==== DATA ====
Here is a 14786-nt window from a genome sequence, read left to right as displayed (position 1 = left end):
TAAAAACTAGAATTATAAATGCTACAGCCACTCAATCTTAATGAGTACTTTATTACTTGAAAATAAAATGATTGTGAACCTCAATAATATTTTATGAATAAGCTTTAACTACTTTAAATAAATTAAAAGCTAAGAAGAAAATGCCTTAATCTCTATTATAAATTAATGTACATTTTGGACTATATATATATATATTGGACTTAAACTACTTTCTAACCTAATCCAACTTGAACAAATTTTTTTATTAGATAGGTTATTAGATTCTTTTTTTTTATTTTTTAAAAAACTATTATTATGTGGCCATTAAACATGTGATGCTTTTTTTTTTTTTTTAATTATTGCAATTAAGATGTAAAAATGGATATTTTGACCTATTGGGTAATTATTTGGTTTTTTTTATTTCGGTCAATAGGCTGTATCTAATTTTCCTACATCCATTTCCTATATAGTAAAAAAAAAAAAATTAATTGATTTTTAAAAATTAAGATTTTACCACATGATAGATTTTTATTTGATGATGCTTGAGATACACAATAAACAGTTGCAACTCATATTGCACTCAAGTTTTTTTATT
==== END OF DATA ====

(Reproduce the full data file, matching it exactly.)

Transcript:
Here is a 14786-nt window from a genome sequence, read left to right as displayed (position 1 = left end):
TAAAAACTAGAATTATAAATGCTACAGCCACTCAATCTTAATGAGTACTTTATTACTTGAAAATAAAATGATTGTGAACCTCAATAATATTTTATGAATAAGCTTTAACTACTTTAAATAAATTAAAAGCTAAGAAGAAAATGCCTTAATCTCTATTATAAATTAATGTACATTTTGGACTATATATATATATATTGGACTTAAACTACTTTCTAACCTAATCCAACTTGAACAAATTTTTTTATTAGATAGGTTATTAGATTCTTTTTTTTTATTTTTTAAAAAACTATTATTATGTGGCCATTAAACATGTGATGCTTTTTTTTTTTTTTTAATTATTGCAATTAAGATGTAAAAATGGATATTTTGACCTATTGGGTAATTATTTGGTTTTTTTTATTTCGGTCAATAGGCTGTATCTAATTTTCCTACATCCATTTCCTATATAGTAAAAAAAAAAAAATTAATTGATTTTTAAAAATTAAGATTTTACCACATGATAGATTTTTATTTGATGATGCTTGAGATACACAATAAACAGTTGCAACTCATATTGCACTCAAGTTTTTTTATT